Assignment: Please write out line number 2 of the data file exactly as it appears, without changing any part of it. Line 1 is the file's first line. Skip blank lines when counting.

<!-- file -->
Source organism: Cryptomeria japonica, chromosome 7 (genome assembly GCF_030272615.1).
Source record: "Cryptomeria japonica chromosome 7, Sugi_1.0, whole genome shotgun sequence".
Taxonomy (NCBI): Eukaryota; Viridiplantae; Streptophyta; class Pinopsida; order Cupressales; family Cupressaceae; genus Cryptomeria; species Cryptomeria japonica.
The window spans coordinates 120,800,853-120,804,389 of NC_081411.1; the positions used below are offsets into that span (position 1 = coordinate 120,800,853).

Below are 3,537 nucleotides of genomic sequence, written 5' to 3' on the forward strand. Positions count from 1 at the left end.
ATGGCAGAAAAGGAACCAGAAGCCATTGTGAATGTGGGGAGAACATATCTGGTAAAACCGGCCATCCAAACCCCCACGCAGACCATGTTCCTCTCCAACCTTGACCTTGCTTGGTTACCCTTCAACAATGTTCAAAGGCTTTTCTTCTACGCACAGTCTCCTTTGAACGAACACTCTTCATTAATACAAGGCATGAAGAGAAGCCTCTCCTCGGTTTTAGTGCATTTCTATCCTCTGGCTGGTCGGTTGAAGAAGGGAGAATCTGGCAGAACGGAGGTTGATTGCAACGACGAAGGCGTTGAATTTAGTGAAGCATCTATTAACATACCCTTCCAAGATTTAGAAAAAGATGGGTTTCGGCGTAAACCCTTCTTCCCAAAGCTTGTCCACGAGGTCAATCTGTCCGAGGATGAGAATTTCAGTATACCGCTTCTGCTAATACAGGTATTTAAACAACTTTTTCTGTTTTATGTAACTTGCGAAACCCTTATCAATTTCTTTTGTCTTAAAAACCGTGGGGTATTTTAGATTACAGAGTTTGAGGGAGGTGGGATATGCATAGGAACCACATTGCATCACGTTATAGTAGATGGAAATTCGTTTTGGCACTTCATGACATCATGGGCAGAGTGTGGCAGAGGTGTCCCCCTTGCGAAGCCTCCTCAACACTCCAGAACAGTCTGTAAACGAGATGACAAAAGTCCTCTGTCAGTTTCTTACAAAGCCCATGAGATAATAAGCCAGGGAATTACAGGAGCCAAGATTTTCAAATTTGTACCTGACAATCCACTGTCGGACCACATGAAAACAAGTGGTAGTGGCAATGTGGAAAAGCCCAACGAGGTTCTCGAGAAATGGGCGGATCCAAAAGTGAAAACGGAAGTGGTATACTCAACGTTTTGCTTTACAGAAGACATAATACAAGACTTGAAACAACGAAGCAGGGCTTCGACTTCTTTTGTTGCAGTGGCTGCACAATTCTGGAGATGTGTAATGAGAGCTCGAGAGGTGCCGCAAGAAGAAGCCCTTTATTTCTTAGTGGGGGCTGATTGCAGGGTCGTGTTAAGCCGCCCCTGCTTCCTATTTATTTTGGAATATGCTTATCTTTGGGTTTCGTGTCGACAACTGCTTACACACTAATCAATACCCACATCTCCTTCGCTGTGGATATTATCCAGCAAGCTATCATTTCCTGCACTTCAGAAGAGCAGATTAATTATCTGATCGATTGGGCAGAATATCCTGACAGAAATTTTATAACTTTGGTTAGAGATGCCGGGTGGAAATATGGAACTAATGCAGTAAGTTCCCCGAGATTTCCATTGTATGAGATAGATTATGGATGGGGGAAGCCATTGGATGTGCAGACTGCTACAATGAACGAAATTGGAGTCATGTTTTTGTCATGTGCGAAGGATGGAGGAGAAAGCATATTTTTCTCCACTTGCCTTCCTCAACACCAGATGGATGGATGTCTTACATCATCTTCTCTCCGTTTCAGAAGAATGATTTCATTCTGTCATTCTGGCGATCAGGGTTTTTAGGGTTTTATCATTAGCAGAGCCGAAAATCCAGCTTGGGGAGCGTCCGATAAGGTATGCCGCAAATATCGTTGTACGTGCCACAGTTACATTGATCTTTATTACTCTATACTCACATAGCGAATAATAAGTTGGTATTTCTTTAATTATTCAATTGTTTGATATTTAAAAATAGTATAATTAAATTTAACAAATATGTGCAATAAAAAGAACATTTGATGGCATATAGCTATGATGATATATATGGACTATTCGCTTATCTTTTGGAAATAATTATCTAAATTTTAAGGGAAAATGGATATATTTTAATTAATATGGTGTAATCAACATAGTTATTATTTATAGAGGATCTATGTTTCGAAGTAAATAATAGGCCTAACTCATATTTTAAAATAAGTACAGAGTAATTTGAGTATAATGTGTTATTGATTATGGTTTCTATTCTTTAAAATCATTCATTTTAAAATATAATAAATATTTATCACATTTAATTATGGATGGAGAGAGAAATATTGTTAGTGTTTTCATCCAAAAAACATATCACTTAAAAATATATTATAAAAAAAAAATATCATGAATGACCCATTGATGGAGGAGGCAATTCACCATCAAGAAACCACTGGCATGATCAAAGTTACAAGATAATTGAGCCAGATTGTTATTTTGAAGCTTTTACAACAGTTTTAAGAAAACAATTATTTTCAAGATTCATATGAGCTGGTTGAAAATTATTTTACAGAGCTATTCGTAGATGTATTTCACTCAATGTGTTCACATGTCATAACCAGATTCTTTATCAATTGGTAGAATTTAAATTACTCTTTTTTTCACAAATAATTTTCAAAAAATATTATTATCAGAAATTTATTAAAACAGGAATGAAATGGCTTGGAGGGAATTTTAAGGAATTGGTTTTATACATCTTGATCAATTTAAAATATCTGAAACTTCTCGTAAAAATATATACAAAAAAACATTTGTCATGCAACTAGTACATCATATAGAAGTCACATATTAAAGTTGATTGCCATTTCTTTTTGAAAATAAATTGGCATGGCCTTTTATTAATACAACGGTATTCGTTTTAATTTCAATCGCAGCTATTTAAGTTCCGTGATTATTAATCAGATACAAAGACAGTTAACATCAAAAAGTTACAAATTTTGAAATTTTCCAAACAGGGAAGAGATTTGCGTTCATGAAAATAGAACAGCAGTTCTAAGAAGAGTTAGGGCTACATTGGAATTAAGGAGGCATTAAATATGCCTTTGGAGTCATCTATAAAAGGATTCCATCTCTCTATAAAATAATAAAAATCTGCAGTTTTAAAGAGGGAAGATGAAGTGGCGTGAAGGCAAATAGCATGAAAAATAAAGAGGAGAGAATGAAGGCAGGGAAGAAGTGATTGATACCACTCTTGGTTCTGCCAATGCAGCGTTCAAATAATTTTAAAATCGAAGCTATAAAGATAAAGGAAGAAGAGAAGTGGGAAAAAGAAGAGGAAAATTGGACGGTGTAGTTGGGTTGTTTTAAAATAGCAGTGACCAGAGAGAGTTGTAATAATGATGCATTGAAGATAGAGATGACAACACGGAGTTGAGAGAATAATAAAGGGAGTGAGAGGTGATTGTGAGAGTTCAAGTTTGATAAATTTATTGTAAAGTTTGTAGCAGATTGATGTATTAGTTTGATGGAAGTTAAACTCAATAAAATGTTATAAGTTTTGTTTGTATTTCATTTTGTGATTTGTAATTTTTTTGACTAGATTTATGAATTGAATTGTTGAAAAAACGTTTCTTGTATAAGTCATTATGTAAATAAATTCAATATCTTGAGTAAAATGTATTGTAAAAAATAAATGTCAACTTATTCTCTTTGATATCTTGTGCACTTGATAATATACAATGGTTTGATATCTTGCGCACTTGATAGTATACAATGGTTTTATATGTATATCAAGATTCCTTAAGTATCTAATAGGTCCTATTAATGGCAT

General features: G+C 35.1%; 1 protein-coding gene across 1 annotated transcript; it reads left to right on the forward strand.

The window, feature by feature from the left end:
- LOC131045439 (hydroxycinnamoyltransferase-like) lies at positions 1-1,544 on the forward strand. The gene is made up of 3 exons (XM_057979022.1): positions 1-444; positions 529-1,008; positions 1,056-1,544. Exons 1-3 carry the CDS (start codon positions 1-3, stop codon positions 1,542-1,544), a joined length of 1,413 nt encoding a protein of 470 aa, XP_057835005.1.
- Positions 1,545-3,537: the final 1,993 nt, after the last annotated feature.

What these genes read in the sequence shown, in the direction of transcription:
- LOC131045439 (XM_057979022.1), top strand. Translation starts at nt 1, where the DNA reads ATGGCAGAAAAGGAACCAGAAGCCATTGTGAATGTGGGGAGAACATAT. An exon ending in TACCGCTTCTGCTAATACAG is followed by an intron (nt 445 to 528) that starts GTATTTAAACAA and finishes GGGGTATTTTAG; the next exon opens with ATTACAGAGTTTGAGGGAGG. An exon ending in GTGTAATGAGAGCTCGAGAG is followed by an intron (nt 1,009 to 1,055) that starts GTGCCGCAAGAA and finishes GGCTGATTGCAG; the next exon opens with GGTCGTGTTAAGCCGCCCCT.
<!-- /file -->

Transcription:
Source record: "Cryptomeria japonica chromosome 7, Sugi_1.0, whole genome shotgun sequence".